Money causes all sorts of issues in churches and should be handled in a God honoring way. But to idolize that money and save it in the coffers forever is not honoring the donors or God. Destroy the idol and put God’s money to work.
I have read a wealth of material over the past three years covering the topic of war and Christian ethics and philosophies surrounding the topic. Books, journal articles, documentaries – all of these have allowed me to have a breadth of material to compare this book to. That being said, I would consider Fight: A Christian Case for Nonviolence one of the best contemporary treatments of the topic.
Preston Sprinkle approaches the topic from the position of nonviolence. He is not shy about that – after all, it is on the cover as the subtitle. He does not ignore other positions, but boldly addresses them quite thoroughly. He admits what many may consider weak points in his position – an example being he is a gun owner – to be transparent. It is this boldness which earns credibility from the reader.
Sprinkle walks the reader through the Old Testament acknowledging the darkness of many of the narratives in it. He looks at both sides of the issue and examines whether the text is literal or if there is some type of cultural nuance involved. He examines the prophets and their approach to the violence that surrounded them. He believes this combined material will lead the believer to a more nuanced view of the death and destruction.
Then the New Testament is tackled. His examination there is quite predictable as he discusses the passages about love and forgiveness. I am not downplaying this examination, as he does an excellent job is laying his case out, but this is the predictable direction for a peacemaker to take. Where Sprinkle breaks from the typical mold is his work on Revelation. Sprinkle does an excellent job providing an alternate view to the Revelation of John. The best thing about it is he does it well and provides a defendable case for his view.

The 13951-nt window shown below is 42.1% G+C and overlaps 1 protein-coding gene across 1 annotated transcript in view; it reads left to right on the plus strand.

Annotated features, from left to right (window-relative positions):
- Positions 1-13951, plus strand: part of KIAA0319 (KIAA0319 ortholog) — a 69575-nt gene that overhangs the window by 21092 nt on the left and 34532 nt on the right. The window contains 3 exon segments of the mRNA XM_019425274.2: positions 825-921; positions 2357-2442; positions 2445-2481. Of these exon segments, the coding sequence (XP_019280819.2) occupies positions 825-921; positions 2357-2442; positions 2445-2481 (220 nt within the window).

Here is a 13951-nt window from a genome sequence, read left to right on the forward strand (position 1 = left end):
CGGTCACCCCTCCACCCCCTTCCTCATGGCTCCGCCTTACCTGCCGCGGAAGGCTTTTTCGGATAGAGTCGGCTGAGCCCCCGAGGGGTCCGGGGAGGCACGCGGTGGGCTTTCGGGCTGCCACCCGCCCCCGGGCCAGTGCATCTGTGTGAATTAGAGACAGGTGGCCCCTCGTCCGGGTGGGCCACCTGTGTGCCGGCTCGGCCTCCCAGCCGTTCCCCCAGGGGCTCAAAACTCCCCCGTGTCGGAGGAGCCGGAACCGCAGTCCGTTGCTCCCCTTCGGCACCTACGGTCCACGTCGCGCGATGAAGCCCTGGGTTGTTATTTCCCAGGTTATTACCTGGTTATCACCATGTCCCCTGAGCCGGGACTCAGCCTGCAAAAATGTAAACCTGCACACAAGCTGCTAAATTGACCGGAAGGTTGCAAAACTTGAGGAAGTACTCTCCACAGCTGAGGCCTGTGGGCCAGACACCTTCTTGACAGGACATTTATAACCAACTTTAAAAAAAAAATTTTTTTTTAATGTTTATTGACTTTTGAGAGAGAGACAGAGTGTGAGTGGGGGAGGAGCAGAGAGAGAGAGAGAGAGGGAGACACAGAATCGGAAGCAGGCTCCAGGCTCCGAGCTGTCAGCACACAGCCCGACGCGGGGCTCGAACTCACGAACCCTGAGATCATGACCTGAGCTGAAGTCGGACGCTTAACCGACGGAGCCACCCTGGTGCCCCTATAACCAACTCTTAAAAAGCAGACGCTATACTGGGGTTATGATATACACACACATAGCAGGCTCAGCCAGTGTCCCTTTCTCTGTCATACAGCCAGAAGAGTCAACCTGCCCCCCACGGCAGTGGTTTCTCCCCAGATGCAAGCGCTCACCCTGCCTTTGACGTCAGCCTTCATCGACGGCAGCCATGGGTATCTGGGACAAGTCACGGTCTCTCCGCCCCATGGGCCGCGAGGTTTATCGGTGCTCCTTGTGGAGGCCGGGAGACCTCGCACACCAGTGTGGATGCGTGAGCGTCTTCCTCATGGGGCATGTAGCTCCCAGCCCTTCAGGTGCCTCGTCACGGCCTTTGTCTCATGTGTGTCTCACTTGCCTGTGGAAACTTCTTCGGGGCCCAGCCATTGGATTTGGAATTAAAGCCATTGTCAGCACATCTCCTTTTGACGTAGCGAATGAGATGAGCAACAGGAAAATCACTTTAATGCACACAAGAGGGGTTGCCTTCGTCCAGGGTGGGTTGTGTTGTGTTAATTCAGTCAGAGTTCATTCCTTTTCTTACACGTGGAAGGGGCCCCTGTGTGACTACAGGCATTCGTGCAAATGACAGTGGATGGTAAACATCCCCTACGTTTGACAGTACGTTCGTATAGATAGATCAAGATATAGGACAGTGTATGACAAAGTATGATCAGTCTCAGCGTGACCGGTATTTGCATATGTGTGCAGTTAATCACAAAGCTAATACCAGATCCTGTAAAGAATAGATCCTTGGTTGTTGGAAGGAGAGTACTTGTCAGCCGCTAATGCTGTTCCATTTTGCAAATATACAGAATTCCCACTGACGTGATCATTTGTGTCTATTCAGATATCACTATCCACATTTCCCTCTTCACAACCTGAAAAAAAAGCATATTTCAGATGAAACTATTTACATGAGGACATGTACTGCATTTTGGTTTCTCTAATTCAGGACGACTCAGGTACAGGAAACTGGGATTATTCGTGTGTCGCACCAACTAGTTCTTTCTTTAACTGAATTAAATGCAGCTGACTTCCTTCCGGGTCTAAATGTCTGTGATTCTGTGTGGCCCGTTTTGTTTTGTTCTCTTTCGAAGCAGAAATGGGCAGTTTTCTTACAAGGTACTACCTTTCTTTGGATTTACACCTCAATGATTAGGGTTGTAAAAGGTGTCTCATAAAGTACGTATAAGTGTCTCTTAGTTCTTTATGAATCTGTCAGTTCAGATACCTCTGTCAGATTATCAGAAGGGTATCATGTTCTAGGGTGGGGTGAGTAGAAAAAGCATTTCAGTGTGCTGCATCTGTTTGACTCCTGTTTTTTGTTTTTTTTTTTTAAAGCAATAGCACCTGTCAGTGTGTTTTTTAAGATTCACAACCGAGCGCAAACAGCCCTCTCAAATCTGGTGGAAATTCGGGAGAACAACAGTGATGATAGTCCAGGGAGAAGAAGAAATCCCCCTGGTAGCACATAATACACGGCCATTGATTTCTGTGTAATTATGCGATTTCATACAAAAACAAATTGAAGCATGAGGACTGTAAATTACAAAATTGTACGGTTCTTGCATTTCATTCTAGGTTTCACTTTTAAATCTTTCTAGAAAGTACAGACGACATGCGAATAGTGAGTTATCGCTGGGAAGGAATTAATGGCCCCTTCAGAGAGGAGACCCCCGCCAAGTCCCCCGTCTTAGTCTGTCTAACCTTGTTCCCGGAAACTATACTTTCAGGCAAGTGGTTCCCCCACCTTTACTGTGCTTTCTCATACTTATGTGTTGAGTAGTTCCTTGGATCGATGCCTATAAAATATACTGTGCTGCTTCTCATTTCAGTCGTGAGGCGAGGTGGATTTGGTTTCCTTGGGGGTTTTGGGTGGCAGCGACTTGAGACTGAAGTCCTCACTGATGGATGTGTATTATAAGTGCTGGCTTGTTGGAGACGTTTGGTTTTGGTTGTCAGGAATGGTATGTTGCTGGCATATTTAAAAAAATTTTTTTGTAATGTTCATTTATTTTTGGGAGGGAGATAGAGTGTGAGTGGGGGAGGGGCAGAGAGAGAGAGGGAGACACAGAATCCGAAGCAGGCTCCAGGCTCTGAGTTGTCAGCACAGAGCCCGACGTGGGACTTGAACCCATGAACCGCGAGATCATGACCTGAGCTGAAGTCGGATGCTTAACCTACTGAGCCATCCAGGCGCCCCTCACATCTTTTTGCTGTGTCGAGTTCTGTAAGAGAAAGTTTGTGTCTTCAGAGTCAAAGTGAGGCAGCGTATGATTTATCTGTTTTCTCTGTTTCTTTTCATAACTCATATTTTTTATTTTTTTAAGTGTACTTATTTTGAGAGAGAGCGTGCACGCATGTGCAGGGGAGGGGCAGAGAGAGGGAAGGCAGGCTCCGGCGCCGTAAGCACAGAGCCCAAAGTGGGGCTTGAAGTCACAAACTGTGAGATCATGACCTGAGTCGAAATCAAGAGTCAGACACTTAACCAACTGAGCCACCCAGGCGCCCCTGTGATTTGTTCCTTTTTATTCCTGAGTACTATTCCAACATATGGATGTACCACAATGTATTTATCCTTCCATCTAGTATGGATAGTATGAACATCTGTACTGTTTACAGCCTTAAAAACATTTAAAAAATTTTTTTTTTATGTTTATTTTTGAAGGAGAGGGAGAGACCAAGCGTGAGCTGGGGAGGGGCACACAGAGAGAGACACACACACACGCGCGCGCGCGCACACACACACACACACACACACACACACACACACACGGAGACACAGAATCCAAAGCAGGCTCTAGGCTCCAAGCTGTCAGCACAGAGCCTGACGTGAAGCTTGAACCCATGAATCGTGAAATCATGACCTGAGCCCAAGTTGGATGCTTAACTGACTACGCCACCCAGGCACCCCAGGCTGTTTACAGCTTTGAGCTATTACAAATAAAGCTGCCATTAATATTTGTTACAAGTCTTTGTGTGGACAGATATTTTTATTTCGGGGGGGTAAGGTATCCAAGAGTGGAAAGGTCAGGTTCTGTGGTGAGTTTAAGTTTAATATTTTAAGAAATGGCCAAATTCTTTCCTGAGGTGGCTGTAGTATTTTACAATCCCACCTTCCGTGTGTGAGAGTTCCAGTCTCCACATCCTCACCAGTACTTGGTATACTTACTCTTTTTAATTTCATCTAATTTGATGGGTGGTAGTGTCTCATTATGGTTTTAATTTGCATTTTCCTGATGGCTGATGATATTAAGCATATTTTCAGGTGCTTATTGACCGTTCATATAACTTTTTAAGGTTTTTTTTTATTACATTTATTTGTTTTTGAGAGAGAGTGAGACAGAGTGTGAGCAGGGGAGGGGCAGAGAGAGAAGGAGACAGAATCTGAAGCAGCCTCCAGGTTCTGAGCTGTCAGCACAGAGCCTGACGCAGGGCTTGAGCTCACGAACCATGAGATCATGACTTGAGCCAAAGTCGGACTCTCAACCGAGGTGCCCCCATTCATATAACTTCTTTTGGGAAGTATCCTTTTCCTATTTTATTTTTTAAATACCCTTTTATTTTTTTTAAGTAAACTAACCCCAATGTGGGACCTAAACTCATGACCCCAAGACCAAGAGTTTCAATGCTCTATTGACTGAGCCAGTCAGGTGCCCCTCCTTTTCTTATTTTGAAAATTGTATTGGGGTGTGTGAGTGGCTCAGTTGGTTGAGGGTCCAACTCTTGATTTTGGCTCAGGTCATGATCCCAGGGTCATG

The last thing Sprinkle confronts the reader with is what I will call the “practical theology” section. Here he discusses his view on defending your home and family. He moves on to answer questions people have posed to him in the past and address the Cruciform King. This is where he ties his Old Testament and New Testament views together and puts it in action.
I provide little detail in my review and I am well aware of that and it was intentional. This is a book which must be read and processed one page at a time. It took a little longer than normal to read this book because it demands greater reflection than many books. Sprinkle does not provide an entertaining book; he crafted a book which will transform the reader if they are willing to put the effort into it. Considering the world and all of the violence it contains, I recommend you buy this book and get to work on it immediately.
 Preston Sprinkle. Fight: A Christian Case for Nonviolence. (Colorado Springs, CO: David C Cook, 2013).
The missing Malaysian aircraft has captured the news for several weeks now. Speculation is running wild on the news outlets. The Malaysian government has claimed to have found the aircraft, yet offers no proof. With all the search aircraft and ships working the area how is there not one shred of physical evidence to date? Everyone has an opinion, and so far little in the way of facts has surfaced. Family and friends of the passengers are suffering in the abyss of the unknown. Even this tragedy is slipping away into the background of the media, only popping up when a new potential lead is announced.
We have become a people of short attention spans. We fail to complete tasks we set out on. We want our food faster and faster. We cannot cover a critical story until the families get relief or until the search is terminated. Why is that? We have failed to value the long-term. When you think about this, it makes sense why so few are interested in hearing about the eternal.
To talk about eternity is so ungraspable for many that they shut down when we speak of it. They are not sure what they will be doing next week, let alone ten years from now. So to them, the eternal is useless. Our churches must talk about the eternal in a way that will draw the connection between now and forever. To skip that step would be an incomplete message.
Back to the missing airliner: As of this writing, it is still missing. Despite Malaysian claims to the contrary, there has been no recovery of pieces of the aircraft or passengers. We need to practice long-term thinking and commitment and focus on prayer for the families involved and the searchers who tirelessly work at the task of finding the aircraft and people on board.